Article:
She tells me with a shoulder shrug, Coffee Meets Bagel. 

6. I believe God has a plan for all of us.  And I believe that plan involves me getting my own planet, croons Elder Price.

7. People seem to think entertainment should be paid for, but that news should be free, we discuss at the bar over meatballs.

Do you have a Spotify subscription but still refuse to pay for the New York Times?

… You’re right.

8. The stock markets are going to crash in 2021, the man tells me on a cab, silhouetted against the streetlamp light outside the car window.
That’s the year I graduate, I murmur.

9. Climate change. Climate crisis.

10. But first, here’s my take, says Fareed Zakaria.

11. The girl walks out of her room in a bright pink bathrobe and closes in on me, asking while she holds out her phone, Have you seriously never listened to a BTS song?

12. The one and only day I had to wear a suit, he said, gesturing wildly, happened to be Pride Day. And here I am, standing on the subway with my suit and tie, and everyone else is in suspenders or wearing nothing or in every single color ever invented. Goddammit!

13. (I actually talk to a neighbor. Surprisingly rare in a sprawling apartment in Midtown of Manhattan.)

We stand in awkward silence in the elevator.

Do you happen to know if it’s raining outside? the neighbor suddenly turns to me and asks.

I checked the weather app and it shouldn’t be. And I didn’t bring my umbrella, I answer truthfully.

Yeah, it’s a hassle sometimes.

Exactly, I’m going grocery shopping so… I make a gesture of carrying heavy bags with two hands (belatedly, I realize as I’m motioning that it makes me look like a 🦍).

He laughs. If it rains, he says, you can always take an Uber.

That’s the plan!

You mean, Uber there and Uber back?

I shake my head. I walk there, I emphasize the word ‘walk’, and Uber back.

Oh, Trader Joe’s pretty far.

A beat. Yes! I’m going to Trader Joe’s!

The elevator door opens. We amble.

Wish there was a Trader Joe’s closer to us, he says.

Well, I just finished dinner so it’s good to walk.

As I speak, he is wrapping up his umbrella like peeling lettuce. It’s done. He hands it to me.

You want it? he asks.

I’m strangely moved but I say, No, but thank you, thank you.

14. We’ve been looking a lot at China — Do they want to be a superpower? What’s on their agenda? — but we should also look at us. Regardless of China’s ambitions, they will become rich and powerful. So the question we need to ask ourselves is: are we comfortable with another country being rich and powerful, and one day as rich and powerful as us?

I find myself nodding.

15. I tried to be famous on Twitter, but it was too much effort, he said, thick brows furrowed.
How long did you try? I mumbled, chewing a matcha beignet.
Quite a while, he said, almost begrudgingly, like two weeks.

16. There is another kind of math that kids in the US study – Singapore math, he said, chewing a fry.

Oh, I said, Wait. WHAT.

17. My stomach is colonized by cookies.

18. I feel like we are all collectively held captive by the MTA, she said into my ear.

***

Goodbye, my New York summer! You’ve been good to me. ❤️🗽🌉🍕👩🏻‍💻✨🎧🚕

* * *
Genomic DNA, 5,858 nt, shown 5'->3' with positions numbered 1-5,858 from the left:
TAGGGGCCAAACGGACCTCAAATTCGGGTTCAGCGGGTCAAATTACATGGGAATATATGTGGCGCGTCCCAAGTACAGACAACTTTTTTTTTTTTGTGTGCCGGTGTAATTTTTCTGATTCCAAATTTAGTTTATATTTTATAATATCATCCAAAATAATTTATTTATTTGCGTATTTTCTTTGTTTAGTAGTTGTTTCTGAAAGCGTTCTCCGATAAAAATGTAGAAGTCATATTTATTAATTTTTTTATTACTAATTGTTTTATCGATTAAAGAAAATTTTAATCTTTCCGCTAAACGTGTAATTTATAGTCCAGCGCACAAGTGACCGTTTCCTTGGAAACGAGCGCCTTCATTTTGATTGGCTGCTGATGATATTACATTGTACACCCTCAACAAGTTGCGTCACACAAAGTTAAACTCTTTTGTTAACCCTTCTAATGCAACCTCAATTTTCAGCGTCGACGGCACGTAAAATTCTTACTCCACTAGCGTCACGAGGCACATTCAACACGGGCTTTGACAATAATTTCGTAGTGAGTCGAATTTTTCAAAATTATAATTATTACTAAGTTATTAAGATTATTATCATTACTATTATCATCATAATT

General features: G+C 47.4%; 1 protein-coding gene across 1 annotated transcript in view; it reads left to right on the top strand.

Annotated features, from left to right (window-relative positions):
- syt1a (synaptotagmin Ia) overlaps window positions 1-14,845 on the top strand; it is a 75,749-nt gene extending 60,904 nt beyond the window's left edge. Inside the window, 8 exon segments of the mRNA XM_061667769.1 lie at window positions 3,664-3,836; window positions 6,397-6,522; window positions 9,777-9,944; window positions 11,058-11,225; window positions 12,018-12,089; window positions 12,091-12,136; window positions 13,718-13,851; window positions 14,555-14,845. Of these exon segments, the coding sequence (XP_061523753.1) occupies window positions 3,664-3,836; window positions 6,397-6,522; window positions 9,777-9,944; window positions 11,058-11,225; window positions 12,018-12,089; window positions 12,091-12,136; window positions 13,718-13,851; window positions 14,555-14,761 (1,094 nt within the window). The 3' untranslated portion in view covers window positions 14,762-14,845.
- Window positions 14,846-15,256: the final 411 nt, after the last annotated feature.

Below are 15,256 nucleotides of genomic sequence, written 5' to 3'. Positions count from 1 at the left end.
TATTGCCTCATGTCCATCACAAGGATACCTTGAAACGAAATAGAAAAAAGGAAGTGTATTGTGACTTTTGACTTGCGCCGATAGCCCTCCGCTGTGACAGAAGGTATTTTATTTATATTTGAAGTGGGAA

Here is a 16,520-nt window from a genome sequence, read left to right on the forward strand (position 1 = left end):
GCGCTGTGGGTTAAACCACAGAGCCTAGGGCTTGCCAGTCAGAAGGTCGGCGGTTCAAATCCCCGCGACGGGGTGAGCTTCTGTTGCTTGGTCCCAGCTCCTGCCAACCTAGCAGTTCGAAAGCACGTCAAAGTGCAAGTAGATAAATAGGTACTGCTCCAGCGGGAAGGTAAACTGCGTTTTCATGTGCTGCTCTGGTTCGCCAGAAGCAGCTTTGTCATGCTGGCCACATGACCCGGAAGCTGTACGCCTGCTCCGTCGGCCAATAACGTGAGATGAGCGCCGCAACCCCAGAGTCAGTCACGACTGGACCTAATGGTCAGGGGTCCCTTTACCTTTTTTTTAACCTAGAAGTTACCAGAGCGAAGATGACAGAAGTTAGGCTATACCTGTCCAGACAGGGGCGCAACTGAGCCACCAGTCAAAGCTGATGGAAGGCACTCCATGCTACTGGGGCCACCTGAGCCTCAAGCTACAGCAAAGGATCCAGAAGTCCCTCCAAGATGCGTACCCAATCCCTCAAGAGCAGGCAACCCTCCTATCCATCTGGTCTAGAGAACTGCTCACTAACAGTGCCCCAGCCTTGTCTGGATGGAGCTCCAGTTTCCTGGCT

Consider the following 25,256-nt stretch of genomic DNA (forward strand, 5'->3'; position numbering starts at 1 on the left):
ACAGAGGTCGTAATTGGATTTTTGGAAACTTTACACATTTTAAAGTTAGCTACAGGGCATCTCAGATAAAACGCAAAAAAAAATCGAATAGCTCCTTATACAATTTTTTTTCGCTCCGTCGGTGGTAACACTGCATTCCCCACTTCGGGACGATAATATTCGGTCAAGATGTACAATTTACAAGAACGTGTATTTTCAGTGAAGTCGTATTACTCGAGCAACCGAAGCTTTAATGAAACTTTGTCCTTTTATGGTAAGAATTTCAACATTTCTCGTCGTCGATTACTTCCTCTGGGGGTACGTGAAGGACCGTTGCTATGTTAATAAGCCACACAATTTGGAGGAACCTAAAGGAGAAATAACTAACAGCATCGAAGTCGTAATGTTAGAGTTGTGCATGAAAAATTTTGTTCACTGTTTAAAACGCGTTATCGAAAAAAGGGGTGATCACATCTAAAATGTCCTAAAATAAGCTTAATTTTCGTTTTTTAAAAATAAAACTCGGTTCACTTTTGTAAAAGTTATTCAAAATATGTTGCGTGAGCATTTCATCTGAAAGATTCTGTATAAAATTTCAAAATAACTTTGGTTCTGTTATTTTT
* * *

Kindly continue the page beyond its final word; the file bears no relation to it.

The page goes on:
Lots of love from Singapore,

Screen Shot 2017-04-08 at 11.16.46 PM

Happy 54th birthday, Singapore!

Happy happy National Day, all my Singaporean friends! 🎂🇸🇬✨

It’s weird how frequently I’ve thought of you, Singapore, in the day-to-day of my job. Like when the White House published a memo attacking China’s developing country status in the WTO and the first thing my eyes were glued onto in the text (read here) was Singapore. Or when it was LGBTQ Pride Month and we were looking for stills from different countries – Pink Dot’s Repeal 377A eventually made it onto the show, a brief glimpse, just for a second or two. 💗 Or when my boss tells me about his sons studying “Singapore Math,” which seriously cracks me up (it’s actually a thing in the U.S.).

Also, when you’re 54, I’m 21. This means I’m finally choosing between the dual nationalities which I’ve held for most of my life. (I was born in an Auckland hospital and got onto my first plane ride as a month-old tiny baby to Singapore.) But actually, the choice was made long ago. When I think of home, you are the first place that comes to mind. In a few days, I’ll be back on the island and will be officially taking my oath to be Singaporean only — for that, I’m grateful. Somehow, I’ve found you by choice instead of by birth or by heritage, and that makes our ties all the more precious and alive.

I was watching PM Lee’s NDP message on The Straits Times website today at work and he felt almost fatherly. I was enraptured by that familiarity — his inflections, mannerisms, the earnestness of SG politicians (of a technocrat breed), and inklings of the nanny state that really does seek to take care of you (I cannot imagine any U.S. politician genuinely saying, “Each one of us must strive to improve ourselves, do our best, and chase our dreams.”).

And, although you’re not perfect, you’re still mine. Somehow, being elsewhere around the world only makes me think of you — your ingenuity and almost strait-laced wholesomeness, your efficiency and embeddedness in a global nexus, and also your singlets and slippers, hawker centre uncles and aunties, lahs, humid heat, and all that fills my heart with a fierce fondness across the Pacific that can only be called love.

Happy 54th birthday, dear Singapore ❤️

Lots of love,

Screen Shot 2017-04-08 at 11.16.46 PM